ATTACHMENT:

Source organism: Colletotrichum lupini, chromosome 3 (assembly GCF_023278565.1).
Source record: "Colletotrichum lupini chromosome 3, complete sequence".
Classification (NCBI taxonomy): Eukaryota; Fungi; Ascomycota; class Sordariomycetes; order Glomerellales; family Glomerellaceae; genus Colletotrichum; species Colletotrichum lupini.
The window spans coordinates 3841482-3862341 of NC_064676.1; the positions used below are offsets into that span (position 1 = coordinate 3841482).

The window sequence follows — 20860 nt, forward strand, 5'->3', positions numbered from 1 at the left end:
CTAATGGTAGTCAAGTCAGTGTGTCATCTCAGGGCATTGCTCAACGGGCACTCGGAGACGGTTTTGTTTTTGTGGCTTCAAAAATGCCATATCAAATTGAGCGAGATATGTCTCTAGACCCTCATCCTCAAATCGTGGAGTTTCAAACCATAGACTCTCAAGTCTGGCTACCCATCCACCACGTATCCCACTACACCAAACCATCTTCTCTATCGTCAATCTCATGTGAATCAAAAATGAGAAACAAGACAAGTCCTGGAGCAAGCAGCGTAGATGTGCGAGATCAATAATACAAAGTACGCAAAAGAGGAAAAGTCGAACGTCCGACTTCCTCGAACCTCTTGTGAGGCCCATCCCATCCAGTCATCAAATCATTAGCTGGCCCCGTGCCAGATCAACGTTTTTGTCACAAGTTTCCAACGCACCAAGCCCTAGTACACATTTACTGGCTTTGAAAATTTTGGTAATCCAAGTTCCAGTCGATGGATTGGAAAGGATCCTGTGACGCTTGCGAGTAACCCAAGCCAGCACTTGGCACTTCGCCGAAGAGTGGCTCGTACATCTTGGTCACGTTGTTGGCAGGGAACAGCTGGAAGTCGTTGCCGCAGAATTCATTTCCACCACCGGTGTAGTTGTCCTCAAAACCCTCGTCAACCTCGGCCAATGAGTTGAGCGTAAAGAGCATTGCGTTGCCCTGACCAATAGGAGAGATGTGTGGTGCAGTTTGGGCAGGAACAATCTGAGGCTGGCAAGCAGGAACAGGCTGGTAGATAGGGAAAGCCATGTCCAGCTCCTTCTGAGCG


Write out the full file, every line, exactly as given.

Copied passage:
Source organism: Colletotrichum lupini, chromosome 3 (assembly GCF_023278565.1).
Source record: "Colletotrichum lupini chromosome 3, complete sequence".
Classification (NCBI taxonomy): Eukaryota; Fungi; Ascomycota; class Sordariomycetes; order Glomerellales; family Glomerellaceae; genus Colletotrichum; species Colletotrichum lupini.
The window spans coordinates 3841482-3862341 of NC_064676.1; the positions used below are offsets into that span (position 1 = coordinate 3841482).

The window sequence follows — 20860 nt, forward strand, 5'->3', positions numbered from 1 at the left end:
CTAATGGTAGTCAAGTCAGTGTGTCATCTCAGGGCATTGCTCAACGGGCACTCGGAGACGGTTTTGTTTTTGTGGCTTCAAAAATGCCATATCAAATTGAGCGAGATATGTCTCTAGACCCTCATCCTCAAATCGTGGAGTTTCAAACCATAGACTCTCAAGTCTGGCTACCCATCCACCACGTATCCCACTACACCAAACCATCTTCTCTATCGTCAATCTCATGTGAATCAAAAATGAGAAACAAGACAAGTCCTGGAGCAAGCAGCGTAGATGTGCGAGATCAATAATACAAAGTACGCAAAAGAGGAAAAGTCGAACGTCCGACTTCCTCGAACCTCTTGTGAGGCCCATCCCATCCAGTCATCAAATCATTAGCTGGCCCCGTGCCAGATCAACGTTTTTGTCACAAGTTTCCAACGCACCAAGCCCTAGTACACATTTACTGGCTTTGAAAATTTTGGTAATCCAAGTTCCAGTCGATGGATTGGAAAGGATCCTGTGACGCTTGCGAGTAACCCAAGCCAGCACTTGGCACTTCGCCGAAGAGTGGCTCGTACATCTTGGTCACGTTGTTGGCAGGGAACAGCTGGAAGTCGTTGCCGCAGAATTCATTTCCACCACCGGTGTAGTTGTCCTCAAAACCCTCGTCAACCTCGGCCAATGAGTTGAGCGTAAAGAGCATTGCGTTGCCCTGACCAATAGGAGAGATGTGTGGTGCAGTTTGGGCAGGAACAATCTGAGGCTGGCAAGCAGGAACAGGCTGGTAGATAGGGAAAGCCATGTCCAGCTCCTTCTGAGCG